0

In Britten's "Deo Gracias" (from A Ceremony of Carols) there are a few sentences and words which I don't really know how to pronounce:

clerkes finden
the appil take ben
that appil take was

  • 1
    Do you want to pronounce them the way Benjamin Britten pronounced them, or the way they were pronounced in Middle English? – Peter Shor Jun 19 '17 at 12:24
  • 2
    Pronounce them as if they were IPA, except c = /k/ and th = /θ/ or /ð/. The vowels should be as in Italian or Spanish. Yes, it won't sound much like English. Middle English didn't. It looks like English because English spelling didn't change when English pronunciation did. – John Lawler Jun 19 '17 at 14:13
  • 1
    I would add that syllabic final e is more a schwa sound, but final e can be silent instead of syllabic when meter requires. – Brian Donovan Jun 19 '17 at 14:24
1

In the versions I've seen there is an accent on the second 'e' of 'clerkes' and also on the 'e' of 'take', indicating that the letter should be pronounced (i.e. not silent as in modern English). 'Clerk' is of course pronounced 'clark' in British English.

As far as I know 'finden' is simply 'find' with an extra syllable added.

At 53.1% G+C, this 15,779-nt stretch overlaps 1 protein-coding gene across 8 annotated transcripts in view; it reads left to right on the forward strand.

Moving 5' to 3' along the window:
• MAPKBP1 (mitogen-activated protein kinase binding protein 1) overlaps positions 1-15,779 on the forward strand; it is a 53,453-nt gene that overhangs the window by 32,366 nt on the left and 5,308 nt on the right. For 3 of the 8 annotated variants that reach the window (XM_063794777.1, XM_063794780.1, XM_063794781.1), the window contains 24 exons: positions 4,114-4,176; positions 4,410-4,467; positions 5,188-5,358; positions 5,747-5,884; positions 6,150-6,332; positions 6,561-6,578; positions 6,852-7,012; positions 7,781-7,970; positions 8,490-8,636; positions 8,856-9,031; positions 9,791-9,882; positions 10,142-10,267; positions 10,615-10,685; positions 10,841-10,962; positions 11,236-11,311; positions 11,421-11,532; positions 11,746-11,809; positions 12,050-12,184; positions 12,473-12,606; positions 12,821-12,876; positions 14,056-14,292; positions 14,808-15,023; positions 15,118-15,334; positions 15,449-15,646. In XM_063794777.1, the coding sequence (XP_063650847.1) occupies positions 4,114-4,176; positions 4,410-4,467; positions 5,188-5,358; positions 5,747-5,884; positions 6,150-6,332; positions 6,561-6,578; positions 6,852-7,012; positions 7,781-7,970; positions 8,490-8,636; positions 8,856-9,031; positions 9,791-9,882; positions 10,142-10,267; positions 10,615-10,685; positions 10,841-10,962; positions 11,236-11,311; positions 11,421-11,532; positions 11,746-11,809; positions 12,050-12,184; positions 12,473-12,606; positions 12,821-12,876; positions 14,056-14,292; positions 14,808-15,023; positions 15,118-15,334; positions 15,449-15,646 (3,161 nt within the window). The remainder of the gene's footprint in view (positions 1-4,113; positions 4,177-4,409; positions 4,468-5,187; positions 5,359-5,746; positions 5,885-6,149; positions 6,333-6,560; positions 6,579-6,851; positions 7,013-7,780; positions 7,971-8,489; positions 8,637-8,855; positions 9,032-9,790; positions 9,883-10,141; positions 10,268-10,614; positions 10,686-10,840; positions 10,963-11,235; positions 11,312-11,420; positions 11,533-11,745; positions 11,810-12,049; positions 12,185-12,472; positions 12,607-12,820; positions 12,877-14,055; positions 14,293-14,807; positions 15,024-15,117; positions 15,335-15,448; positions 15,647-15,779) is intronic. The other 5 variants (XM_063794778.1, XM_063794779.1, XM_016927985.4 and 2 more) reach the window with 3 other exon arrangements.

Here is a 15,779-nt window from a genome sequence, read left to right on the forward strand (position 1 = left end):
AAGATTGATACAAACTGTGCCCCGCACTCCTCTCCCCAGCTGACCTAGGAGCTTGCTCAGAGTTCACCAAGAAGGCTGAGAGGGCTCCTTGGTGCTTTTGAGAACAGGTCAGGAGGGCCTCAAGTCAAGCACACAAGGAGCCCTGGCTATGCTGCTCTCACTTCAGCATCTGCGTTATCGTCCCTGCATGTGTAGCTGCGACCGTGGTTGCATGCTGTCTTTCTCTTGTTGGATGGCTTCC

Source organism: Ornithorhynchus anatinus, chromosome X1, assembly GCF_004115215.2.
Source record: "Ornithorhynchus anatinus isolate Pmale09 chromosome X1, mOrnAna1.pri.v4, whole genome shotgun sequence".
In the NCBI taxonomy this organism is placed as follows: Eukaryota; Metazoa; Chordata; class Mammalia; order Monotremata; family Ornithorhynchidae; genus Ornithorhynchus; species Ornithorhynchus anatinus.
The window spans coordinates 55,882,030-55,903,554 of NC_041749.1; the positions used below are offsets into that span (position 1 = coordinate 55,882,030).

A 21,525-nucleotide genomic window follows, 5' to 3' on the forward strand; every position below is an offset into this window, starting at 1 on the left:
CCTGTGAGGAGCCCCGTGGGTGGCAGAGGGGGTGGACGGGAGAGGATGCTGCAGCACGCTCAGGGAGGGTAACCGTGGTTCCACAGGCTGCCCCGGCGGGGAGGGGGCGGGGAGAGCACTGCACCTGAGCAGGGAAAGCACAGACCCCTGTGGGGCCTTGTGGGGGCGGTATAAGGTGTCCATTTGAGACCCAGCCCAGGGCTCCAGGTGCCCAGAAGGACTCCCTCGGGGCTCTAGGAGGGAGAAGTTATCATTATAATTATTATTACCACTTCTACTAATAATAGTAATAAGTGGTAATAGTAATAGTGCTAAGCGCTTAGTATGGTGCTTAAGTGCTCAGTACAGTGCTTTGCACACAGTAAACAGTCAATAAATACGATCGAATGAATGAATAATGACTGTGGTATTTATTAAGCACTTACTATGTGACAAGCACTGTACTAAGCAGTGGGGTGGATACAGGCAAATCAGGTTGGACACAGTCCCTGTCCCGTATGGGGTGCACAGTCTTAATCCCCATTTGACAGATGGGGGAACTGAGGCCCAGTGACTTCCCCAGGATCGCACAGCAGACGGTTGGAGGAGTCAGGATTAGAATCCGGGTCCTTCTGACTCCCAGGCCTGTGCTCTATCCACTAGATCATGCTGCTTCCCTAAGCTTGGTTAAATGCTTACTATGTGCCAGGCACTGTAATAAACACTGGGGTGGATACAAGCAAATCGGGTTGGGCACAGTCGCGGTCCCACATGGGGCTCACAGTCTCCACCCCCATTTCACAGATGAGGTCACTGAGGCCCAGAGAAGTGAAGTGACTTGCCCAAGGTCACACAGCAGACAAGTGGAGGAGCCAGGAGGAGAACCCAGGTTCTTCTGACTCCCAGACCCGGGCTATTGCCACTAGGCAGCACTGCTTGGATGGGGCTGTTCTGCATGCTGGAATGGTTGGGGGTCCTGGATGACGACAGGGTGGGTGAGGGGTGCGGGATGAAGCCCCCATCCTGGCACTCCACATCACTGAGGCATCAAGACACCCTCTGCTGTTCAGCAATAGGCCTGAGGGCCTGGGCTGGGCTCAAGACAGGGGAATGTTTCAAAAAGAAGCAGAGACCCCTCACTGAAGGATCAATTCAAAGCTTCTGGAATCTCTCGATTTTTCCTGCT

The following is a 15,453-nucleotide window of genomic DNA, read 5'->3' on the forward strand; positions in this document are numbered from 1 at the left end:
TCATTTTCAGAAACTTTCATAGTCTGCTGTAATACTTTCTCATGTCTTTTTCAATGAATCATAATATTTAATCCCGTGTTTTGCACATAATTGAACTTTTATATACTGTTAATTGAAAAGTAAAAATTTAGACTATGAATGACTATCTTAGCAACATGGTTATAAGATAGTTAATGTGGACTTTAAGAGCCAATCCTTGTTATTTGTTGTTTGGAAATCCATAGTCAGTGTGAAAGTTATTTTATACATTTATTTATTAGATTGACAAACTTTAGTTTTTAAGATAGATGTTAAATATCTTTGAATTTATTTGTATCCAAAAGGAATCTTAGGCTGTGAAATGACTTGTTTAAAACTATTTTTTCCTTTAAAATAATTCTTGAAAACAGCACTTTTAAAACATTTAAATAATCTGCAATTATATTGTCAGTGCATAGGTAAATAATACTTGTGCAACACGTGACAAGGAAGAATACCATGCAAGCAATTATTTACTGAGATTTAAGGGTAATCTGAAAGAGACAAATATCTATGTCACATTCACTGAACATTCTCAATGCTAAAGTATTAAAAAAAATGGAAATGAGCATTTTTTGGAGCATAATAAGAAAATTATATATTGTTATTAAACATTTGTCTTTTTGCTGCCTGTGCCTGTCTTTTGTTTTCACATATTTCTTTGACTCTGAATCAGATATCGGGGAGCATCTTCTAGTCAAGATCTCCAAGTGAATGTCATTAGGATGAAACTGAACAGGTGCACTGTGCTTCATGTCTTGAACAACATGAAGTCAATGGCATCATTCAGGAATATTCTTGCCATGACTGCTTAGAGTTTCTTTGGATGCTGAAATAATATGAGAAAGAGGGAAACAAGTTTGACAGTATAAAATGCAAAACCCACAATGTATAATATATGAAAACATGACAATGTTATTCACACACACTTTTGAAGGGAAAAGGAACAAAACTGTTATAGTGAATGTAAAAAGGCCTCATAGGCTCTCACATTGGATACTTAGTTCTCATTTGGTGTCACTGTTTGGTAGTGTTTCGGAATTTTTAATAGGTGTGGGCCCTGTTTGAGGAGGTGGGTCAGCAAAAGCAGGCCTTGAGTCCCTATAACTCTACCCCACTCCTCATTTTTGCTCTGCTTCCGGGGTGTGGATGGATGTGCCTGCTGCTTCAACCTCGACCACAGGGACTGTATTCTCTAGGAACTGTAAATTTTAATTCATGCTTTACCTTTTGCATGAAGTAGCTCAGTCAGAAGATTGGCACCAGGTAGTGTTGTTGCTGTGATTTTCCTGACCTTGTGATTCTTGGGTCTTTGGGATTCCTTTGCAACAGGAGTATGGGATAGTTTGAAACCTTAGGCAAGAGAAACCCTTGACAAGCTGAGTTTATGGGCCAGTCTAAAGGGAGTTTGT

I'm sure there must be recordings on YouTube you could listen to.

  • 4
    In the cathedral versions I have heard, clerk is pronouced like French clerc, and finden like 'Finn-den". Clerkes and take must definitely be two syllables, for the scansion; but beyond that I think 'correct pronunciation' for a modern performance of a 1940s version of a 15th-century poem is a matter of opinion. – Tim Lymington supports Monica Jun 19 '17 at 14:26
1

I think the Middle English pronunciation is more or less like this:

[klerkəz fiːndən ðeː apːəl taːkə beːn ðat apːəl taːkə waz]

I don't know if this is how it is sung in Deo Gracias. I might have some errors since this is from my phone and I haven't looked it up yet, so this is by memory. From what I recall, the most uncertain parts are the voicing of word-final and word-initial fricatives and the presence of geminate consonants (they were simplified at some point in Middle English). I'm also not sure that the "i" in "finden" was lengthened yet. The vowel qualities are of course approximate: for example, Middle English short /e/ may have been mid-high, mid-low or true mid, as there is no phonemic contrast between these.

Your Answer

By clicking “Post Your Answer”, you agree to our terms of service, privacy policy and cookie policy

Not the answer you're looking for? Browse other questions tagged or ask your own question.